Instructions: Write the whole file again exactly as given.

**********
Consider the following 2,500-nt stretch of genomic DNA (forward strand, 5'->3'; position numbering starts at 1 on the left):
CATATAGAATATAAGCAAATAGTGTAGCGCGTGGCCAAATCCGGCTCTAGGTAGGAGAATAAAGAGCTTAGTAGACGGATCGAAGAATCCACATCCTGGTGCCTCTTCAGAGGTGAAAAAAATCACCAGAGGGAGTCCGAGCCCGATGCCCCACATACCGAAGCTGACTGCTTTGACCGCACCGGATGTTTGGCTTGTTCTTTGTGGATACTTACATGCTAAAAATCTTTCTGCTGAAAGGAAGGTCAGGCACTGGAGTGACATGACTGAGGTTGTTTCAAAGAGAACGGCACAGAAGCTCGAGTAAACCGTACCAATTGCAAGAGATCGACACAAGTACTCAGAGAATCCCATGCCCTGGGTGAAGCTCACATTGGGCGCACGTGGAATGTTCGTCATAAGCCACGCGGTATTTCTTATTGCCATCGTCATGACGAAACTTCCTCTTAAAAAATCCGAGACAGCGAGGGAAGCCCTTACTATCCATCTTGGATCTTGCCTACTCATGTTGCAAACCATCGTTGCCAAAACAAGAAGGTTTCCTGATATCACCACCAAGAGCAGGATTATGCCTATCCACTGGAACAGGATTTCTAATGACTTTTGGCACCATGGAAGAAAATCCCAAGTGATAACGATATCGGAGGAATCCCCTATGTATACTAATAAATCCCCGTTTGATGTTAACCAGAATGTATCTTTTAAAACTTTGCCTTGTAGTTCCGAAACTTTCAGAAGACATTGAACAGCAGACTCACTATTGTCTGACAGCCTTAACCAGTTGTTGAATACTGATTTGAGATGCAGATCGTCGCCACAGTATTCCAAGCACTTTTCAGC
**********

Consider the following 2,500-nt stretch of genomic DNA (forward strand, 5'->3'; position numbering starts at 1 on the left):
CATATAGAATATAAGCAAATAGTGTAGCGCGTGGCCAAATCCGGCTCTAGGTAGGAGAATAAAGAGCTTAGTAGACGGATCGAAGAATCCACATCCTGGTGCCTCTTCAGAGGTGAAAAAAATCACCAGAGGGAGTCCGAGCCCGATGCCCCACATACCGAAGCTGACTGCTTTGACCGCACCGGATGTTTGGCTTGTTCTTTGTGGATACTTACATGCTAAAAATCTTTCTGCTGAAAGGAAGGTCAGGCACTGGAGTGACATGACTGAGGTTGTTTCAAAGAGAACGGCACAGAAGCTCGAGTAAACCGTACCAATTGCAAGAGATCGACACAAGTACTCAGAGAATCCCATGCCCTGGGTGAAGCTCACATTGGGCGCACGTGGAATGTTCGTCATAAGCCACGCGGTATTTCTTATTGCCATCGTCATGACGAAACTTCCTCTTAAAAAATCCGAGACAGCGAGGGAAGCCCTTACTATCCATCTTGGATCTTGCCTACTCATGTTGCAAACCATCGTTGCCAAAACAAGAAGGTTTCCTGATATCACCACCAAGAGCAGGATTATGCCTATCCACTGGAACAGGATTTCTAATGACTTTTGGCACCATGGAAGAAAATCCCAAGTGATAACGATATCGGAGGAATCCCCTATGTATACTAATAAATCCCCGTTTGATGTTAACCAGAATGTATCTTTTAAAACTTTGCCTTGTAGTTCCGAAACTTTCAGAAGACATTGAACAGCAGACTCACTATTGTCTGACAGCCTTAACCAGTTGTTGAATACTGATTTGAGATGCAGATCGTCGCCACAGTATTCCAAGCACTTTTCAGC